Here is a word that, with my long private education, I had not come across before until recently: oracy. Coined by the Birmingham University researcher Andrew Wilkinson in 1965, it means fluency and grammatical correctness in spoken speech – the commanding verbal self-confidence that throbs through the best private schools. It’s a key idea in Labour’s education initiative.
But let’s start earlier still. The most potent political intervention, you could argue, comes in the early years of life, when a growing brain is encouraged in a calm place, and led by an authoritative voice towards reading, music, numbers and art.
The shape of a life is formed early. Investment in early years learning isn’t airy fairy. It’s essential to how politics can reduce the gap between the poor and the better-off. Research published recently by teams from Cambridge and Warwick universities looked at how children who began to read for pleasure at a young age, between two and nine, for around 12 hours per week, differed from those who began to read for pleasure later, or never did.
The results are startling. The pleasure-readers had bigger brains – larger total brain areas and volumes – and enhanced cognitive performance (thought better, thought quicker) and enjoyed less stress, less depression and better sleep. They also spent less time staring at screens. Getting the young into disciplined spaces without distractions, where they will be mentally developed from the get-go, is the single biggest domestic achievement and contribution a government could make to national happiness.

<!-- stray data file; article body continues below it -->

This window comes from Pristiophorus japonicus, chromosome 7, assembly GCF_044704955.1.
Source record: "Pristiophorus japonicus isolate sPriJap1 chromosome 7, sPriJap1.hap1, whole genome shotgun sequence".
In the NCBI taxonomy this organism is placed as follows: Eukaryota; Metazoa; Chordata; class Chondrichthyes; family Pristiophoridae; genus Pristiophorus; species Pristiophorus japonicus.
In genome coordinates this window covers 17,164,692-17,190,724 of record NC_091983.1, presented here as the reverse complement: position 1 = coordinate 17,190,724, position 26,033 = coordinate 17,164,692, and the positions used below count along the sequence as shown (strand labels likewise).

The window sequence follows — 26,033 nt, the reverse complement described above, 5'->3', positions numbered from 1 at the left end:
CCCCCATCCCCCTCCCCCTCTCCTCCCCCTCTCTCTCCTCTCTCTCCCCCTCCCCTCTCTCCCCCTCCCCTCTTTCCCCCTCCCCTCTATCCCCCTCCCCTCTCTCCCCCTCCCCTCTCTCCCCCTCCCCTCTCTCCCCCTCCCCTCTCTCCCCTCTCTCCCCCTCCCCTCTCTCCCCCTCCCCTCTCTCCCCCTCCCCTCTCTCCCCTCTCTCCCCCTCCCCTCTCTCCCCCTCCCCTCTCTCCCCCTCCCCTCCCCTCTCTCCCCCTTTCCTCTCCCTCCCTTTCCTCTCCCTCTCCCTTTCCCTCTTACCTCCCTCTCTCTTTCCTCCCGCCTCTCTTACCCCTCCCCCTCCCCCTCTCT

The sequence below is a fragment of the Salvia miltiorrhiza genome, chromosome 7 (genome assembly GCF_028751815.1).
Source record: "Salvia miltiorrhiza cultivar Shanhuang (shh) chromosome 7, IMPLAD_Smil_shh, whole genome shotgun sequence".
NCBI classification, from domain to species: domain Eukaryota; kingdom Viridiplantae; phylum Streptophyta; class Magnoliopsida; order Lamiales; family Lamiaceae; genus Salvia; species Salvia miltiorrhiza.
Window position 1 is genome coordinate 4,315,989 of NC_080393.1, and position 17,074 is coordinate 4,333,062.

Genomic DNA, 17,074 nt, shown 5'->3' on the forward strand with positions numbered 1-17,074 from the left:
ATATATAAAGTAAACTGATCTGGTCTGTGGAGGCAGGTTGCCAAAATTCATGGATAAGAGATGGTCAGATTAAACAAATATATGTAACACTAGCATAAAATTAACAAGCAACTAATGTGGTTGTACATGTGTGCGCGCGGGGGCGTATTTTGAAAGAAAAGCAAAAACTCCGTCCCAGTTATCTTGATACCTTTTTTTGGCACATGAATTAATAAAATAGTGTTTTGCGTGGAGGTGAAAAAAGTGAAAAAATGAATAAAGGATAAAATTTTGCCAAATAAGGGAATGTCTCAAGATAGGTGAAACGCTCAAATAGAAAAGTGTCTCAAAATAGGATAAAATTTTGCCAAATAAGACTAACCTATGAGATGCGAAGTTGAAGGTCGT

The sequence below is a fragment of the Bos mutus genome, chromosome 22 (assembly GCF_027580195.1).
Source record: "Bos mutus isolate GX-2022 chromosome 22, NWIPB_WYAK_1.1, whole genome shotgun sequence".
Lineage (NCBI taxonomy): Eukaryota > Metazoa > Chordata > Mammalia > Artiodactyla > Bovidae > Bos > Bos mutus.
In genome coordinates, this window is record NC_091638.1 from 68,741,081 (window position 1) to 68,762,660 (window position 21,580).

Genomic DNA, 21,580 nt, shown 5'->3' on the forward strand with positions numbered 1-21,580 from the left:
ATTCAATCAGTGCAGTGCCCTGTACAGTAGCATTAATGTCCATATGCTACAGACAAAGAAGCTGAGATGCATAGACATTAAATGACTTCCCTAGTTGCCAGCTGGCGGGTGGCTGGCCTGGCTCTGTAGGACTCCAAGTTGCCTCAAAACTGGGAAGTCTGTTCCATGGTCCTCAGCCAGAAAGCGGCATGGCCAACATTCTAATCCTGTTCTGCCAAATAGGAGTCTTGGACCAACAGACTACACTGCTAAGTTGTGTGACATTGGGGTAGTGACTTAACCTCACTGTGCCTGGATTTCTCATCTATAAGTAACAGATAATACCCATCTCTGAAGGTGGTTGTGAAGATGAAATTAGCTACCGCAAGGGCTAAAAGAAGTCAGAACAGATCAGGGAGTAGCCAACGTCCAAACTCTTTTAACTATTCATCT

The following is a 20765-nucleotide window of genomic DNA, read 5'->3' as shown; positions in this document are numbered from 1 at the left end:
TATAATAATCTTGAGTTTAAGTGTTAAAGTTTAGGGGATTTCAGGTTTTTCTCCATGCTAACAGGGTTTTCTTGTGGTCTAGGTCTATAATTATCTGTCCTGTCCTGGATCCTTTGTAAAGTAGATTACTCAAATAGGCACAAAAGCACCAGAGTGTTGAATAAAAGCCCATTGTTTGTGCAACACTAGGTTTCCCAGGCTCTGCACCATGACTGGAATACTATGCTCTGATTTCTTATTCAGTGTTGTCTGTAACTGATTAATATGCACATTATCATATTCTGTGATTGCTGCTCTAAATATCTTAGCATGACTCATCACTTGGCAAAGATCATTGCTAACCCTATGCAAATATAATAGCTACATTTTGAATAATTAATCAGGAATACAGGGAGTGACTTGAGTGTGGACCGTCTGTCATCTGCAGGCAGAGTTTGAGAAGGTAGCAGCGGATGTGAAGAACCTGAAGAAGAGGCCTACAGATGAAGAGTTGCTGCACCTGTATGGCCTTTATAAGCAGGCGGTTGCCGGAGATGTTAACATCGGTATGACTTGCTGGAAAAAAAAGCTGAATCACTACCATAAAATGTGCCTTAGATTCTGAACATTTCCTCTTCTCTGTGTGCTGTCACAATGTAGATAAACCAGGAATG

That’s an important subject because of a great black cloud of depression hanging over politics in general. Writing in the Financial Times recently, Robert Shrimsley identified a “palpable lack of hope” as the big British problem ahead of the election. He quoted polling for the New Britain Project, featured by the New Statesman, which showed that nearly three in every five voters agreed that “nothing in Britain works any more” and that only a fifth of respondents thought politicians were able to solve Britain’s biggest problems.